Bitcoin’s meta problem: governance (part II)

To explain why Bitcoin governance appears dysfunctional, it helps to explain why changing Bitcoin is very difficult to begin with- any group or organization tasked with this responsibility is facing very long odds. Comparisons to two others large-scale system are instructive.

Case study: the web

The world-wide web is a highly decentralized system with millions of servers providing content to billions of clients using HTML and HTTP.  Software powering those clients and servers is highly diverse. MSFT, Mozilla and Google are duking out for web-browser market share (Apple, if one includes iPhone), while on the server side nginx and Apache are the top predators. Meanwhile there is a large collection of software for authoring and designing web-pages, with the expectation that they will be rendered by those web browsers. Mostly for historical reasons the ownership of standards is divided up between IETF for the transport protocol HTTP and W3C for the presentation layer of HTML. But neither organization has any influence over the market or power to compel participants in the system to implement its standards. IETF specifications even carry the tentative, modest designation of “RFC” or “request for comments.”  There is no punishment for failing to render HTML properly (if there were, Internet Explorer would have been banished eons ago) or for that matter introducing proprietary extensions.

That seems like a recipe for getting stuck, with no way to nudge the entire ecosystem to adopt improved versions of the protocol, or prevent fragmentation where every vendor  introduces their own slightly incompatible variant in search of competitive advantage. (As an afterthought, they might even ask the standards body to sanction these extensions in the next version of the “standard”) But in reality the web has shown a remarkable plasticity in evolving and adapting new functionality. From XmlHttpRequest which fueled the AJAX paradigm for designing responsive websites to security features like Content Security Policy or improved versions of TLS protocol, web browsers and servers continue to add new functionality. Two salient properties of the system help:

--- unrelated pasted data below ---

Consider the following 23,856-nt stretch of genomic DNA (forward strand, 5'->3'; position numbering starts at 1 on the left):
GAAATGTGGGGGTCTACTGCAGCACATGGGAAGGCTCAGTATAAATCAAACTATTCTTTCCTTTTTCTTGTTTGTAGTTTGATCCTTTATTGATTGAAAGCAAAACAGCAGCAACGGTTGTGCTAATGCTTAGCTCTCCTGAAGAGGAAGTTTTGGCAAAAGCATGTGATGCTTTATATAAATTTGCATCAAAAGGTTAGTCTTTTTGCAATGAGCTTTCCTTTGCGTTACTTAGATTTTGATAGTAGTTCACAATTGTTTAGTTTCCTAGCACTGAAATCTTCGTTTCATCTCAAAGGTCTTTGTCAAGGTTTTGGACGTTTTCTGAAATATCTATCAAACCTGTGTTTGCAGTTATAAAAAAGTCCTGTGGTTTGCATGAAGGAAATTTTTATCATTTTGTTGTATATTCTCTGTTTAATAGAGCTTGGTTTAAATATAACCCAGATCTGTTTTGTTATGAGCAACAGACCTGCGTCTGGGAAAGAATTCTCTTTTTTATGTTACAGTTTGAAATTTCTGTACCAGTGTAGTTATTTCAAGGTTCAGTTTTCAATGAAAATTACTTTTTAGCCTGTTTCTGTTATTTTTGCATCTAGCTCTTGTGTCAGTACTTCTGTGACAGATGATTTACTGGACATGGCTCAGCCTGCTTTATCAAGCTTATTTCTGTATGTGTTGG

• The system is highly tolerant of change and experimentation. Web browsers ignore unknown HTTP headers in the server response. Similarly they ignore unknown HTML tags and attempt to render the page as best as they can. If someone introduces a new tag or HTTP header that is recognized by only one  browser, it will not break the rest of the web. Some UI element may be missing and some functionality may be reduced, but these are usually not critical failures. (Better yet, it is easy to target based on audience capability, serving one version of the page to new browsers and a different one with to legacy versions.) That means it is not necessary to get buy-in from every single user before rolling out a new browser feature. The feature may get traction as websites adopt it, putting competitive pressure on other browsers to support it and eventual standardization. That was the path for X-Frame-Options and similar security headers originally introduced by IE. Or it may crater and remain yet another cautionary tale about attempts to foist proprietary vendor crud on the rest of the web- as was the case with most other MSFT “extensions” to HTML including VBScript, ActiveX controls and behaviors.
  • There is competition among different implementations. (This was not always the case; MSFT Internet Explorer enjoyed a virtual monopoly in the early 2000s, which not coincidentally was a period of stagnation in the development of the web.)
  • There exists a standardization process for formalizing changes and this process has credible claim to impartiality. While software vendors participate in work carried out by these groups, no single vendor exercises unilateral control over the direction of standards. (At least that is the theory- hijacking of standards group to lend the imprimatur of W3C or IETF on what is effectively a finished product already implemented by one vendor is not uncommon.)

The challenge of changing Bitcoin

Bitcoin is the exact opposite of the web.